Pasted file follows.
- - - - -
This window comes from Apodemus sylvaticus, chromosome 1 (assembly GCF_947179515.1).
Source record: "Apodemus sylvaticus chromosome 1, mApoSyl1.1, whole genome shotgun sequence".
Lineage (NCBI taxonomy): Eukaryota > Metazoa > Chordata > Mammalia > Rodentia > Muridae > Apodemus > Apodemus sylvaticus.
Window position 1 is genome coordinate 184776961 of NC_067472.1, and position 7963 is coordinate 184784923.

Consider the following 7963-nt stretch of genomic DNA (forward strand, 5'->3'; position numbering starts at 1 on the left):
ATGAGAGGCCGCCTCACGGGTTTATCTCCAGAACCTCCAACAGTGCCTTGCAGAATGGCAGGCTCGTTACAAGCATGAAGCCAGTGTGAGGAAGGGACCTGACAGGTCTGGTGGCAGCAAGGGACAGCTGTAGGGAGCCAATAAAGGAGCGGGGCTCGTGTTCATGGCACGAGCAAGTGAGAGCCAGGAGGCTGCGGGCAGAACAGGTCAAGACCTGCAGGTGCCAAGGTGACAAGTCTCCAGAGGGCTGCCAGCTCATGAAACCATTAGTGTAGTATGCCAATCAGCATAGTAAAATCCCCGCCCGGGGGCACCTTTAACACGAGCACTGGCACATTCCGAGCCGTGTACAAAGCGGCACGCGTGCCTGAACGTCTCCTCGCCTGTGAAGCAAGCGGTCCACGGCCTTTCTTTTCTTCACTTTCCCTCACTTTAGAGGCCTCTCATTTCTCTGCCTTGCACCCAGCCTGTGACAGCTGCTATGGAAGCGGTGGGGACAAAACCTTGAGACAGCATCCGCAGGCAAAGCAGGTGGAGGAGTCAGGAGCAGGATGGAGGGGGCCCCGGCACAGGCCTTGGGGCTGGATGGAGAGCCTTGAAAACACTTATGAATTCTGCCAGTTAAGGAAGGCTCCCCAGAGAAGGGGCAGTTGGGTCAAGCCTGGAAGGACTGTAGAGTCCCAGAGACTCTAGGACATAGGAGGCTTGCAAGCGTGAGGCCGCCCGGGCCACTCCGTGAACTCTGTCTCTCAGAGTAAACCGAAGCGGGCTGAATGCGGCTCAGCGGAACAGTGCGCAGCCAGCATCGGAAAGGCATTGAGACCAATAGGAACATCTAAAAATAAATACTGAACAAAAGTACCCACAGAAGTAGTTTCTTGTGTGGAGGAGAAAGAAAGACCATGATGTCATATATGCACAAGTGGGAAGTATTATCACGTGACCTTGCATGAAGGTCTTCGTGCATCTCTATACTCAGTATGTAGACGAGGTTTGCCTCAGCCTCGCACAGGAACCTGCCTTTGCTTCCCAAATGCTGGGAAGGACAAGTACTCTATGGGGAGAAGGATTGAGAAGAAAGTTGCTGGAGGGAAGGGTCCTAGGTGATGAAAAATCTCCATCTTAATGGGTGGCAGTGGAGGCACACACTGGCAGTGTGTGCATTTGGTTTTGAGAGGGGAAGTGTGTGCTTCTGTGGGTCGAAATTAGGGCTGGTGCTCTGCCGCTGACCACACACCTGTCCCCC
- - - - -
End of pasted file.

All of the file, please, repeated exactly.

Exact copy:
This window comes from Apodemus sylvaticus, chromosome 1 (assembly GCF_947179515.1).
Source record: "Apodemus sylvaticus chromosome 1, mApoSyl1.1, whole genome shotgun sequence".
Lineage (NCBI taxonomy): Eukaryota > Metazoa > Chordata > Mammalia > Rodentia > Muridae > Apodemus > Apodemus sylvaticus.
Window position 1 is genome coordinate 184776961 of NC_067472.1, and position 7963 is coordinate 184784923.

Consider the following 7963-nt stretch of genomic DNA (forward strand, 5'->3'; position numbering starts at 1 on the left):
ATGAGAGGCCGCCTCACGGGTTTATCTCCAGAACCTCCAACAGTGCCTTGCAGAATGGCAGGCTCGTTACAAGCATGAAGCCAGTGTGAGGAAGGGACCTGACAGGTCTGGTGGCAGCAAGGGACAGCTGTAGGGAGCCAATAAAGGAGCGGGGCTCGTGTTCATGGCACGAGCAAGTGAGAGCCAGGAGGCTGCGGGCAGAACAGGTCAAGACCTGCAGGTGCCAAGGTGACAAGTCTCCAGAGGGCTGCCAGCTCATGAAACCATTAGTGTAGTATGCCAATCAGCATAGTAAAATCCCCGCCCGGGGGCACCTTTAACACGAGCACTGGCACATTCCGAGCCGTGTACAAAGCGGCACGCGTGCCTGAACGTCTCCTCGCCTGTGAAGCAAGCGGTCCACGGCCTTTCTTTTCTTCACTTTCCCTCACTTTAGAGGCCTCTCATTTCTCTGCCTTGCACCCAGCCTGTGACAGCTGCTATGGAAGCGGTGGGGACAAAACCTTGAGACAGCATCCGCAGGCAAAGCAGGTGGAGGAGTCAGGAGCAGGATGGAGGGGGCCCCGGCACAGGCCTTGGGGCTGGATGGAGAGCCTTGAAAACACTTATGAATTCTGCCAGTTAAGGAAGGCTCCCCAGAGAAGGGGCAGTTGGGTCAAGCCTGGAAGGACTGTAGAGTCCCAGAGACTCTAGGACATAGGAGGCTTGCAAGCGTGAGGCCGCCCGGGCCACTCCGTGAACTCTGTCTCTCAGAGTAAACCGAAGCGGGCTGAATGCGGCTCAGCGGAACAGTGCGCAGCCAGCATCGGAAAGGCATTGAGACCAATAGGAACATCTAAAAATAAATACTGAACAAAAGTACCCACAGAAGTAGTTTCTTGTGTGGAGGAGAAAGAAAGACCATGATGTCATATATGCACAAGTGGGAAGTATTATCACGTGACCTTGCATGAAGGTCTTCGTGCATCTCTATACTCAGTATGTAGACGAGGTTTGCCTCAGCCTCGCACAGGAACCTGCCTTTGCTTCCCAAATGCTGGGAAGGACAAGTACTCTATGGGGAGAAGGATTGAGAAGAAAGTTGCTGGAGGGAAGGGTCCTAGGTGATGAAAAATCTCCATCTTAATGGGTGGCAGTGGAGGCACACACTGGCAGTGTGTGCATTTGGTTTTGAGAGGGGAAGTGTGTGCTTCTGTGGGTCGAAATTAGGGCTGGTGCTCTGCCGCTGACCACACACCTGTCCCCC